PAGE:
Quote of the Week: Kreeft and Tacelli on Truth and Pragmatism

Christian Quote of the Week

Aristotle, the master of common sense in philosophy, defined what ordinary people mean by truth as “saying of what is that it is and of what is not that it is not.” Truth means the correspondence of what you know or say to was is. Truth means “telling it like it is.” …

Alternative theories of truth:
1. The Pragmatic Theory of Truth: “Truth is what works.”
Since “what works” is subjective and relative (what you think works, or what works for you), pragmatism is a form of subjectivism and relativism. G.E. Moore proved (in his essay “William James’s Pragmatism”) that the pragmatic theory of truth is based on a linguistic confusion. There is a perfectly good word in the language for “what works.” that word is “efficient” or “effective” or “practical.” If we reduce truth to “what works,” we lose a different, distinctive, independent meaning of truth as “saying what is.” Moore shows quite simply and conclusively that truth cannot mean “what works” or “what is practical,” because what is true is not always practical (e.g., death) and what is practical is not always true (e.g., a “successful” lie).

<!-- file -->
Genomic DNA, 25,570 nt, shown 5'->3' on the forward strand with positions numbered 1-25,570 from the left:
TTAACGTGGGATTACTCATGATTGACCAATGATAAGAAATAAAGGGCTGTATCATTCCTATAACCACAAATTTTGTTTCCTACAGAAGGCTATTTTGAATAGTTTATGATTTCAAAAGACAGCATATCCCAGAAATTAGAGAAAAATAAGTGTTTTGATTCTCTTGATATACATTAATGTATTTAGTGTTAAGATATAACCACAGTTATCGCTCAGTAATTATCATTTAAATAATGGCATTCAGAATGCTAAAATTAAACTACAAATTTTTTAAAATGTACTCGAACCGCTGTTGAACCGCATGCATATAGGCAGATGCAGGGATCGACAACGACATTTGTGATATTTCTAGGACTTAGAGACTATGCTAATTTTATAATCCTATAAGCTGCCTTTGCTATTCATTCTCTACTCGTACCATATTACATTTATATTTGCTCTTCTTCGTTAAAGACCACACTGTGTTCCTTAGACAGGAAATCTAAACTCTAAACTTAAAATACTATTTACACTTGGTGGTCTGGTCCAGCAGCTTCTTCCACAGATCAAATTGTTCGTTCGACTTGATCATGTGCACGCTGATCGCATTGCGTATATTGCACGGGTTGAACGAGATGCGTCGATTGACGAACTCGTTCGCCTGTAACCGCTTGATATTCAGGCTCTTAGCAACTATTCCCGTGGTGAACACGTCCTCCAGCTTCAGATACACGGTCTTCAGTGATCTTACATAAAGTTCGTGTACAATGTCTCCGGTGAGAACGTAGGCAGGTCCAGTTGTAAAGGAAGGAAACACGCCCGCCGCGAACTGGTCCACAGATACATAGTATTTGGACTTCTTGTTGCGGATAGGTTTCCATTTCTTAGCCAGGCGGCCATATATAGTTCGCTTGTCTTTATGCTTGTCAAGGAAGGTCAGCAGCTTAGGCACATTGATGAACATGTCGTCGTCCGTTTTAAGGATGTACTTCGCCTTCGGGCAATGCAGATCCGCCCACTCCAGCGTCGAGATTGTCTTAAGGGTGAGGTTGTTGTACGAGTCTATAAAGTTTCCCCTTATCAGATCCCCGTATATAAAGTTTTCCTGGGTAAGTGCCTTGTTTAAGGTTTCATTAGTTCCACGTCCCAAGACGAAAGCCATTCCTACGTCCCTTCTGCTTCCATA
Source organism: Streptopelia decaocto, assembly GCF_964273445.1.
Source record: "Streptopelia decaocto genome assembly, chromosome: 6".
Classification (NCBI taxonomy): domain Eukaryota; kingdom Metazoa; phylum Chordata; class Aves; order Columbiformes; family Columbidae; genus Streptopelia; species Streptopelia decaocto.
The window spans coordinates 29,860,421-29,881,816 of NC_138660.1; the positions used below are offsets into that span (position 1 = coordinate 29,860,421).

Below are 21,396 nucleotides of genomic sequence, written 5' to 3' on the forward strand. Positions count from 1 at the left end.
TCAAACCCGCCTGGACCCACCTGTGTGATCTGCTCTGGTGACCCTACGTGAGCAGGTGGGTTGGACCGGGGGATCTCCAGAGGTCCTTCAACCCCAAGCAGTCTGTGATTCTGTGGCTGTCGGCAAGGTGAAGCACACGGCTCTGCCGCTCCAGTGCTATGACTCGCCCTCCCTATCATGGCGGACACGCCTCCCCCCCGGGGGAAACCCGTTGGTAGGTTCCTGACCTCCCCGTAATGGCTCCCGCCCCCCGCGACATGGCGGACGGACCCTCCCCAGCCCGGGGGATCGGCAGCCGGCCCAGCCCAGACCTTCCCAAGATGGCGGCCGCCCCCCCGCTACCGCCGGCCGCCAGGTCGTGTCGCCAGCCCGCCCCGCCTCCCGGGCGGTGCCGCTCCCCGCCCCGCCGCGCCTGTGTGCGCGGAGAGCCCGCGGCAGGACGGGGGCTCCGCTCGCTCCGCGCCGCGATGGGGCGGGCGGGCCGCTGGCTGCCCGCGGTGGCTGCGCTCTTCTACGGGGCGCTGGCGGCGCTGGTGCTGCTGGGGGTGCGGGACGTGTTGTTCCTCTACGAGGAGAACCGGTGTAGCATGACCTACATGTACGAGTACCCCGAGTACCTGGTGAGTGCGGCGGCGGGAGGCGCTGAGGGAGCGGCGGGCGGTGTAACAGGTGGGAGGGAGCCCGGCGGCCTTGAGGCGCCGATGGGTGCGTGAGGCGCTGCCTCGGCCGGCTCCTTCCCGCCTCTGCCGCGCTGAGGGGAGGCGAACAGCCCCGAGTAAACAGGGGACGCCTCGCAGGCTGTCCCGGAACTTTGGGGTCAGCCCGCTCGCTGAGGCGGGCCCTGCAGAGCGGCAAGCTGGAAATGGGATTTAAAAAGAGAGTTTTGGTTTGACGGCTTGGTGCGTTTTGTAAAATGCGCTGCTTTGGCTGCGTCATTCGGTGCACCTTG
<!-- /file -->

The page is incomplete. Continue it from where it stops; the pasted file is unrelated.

Chesterton refuted pragmatism by saying that “man’s most pragmatic need is to be something more than a pragmatist.” For without an end, no one will work for any practical means. “Means” means “means-to-an-end.” Without a more-than-pragmatic end, no one can be pragmatic. Pragmatism doesn’t work, it isn’t practical.

-Kreeft and Tacelli in The Handbook of Christian Apologetics, p. 364-365.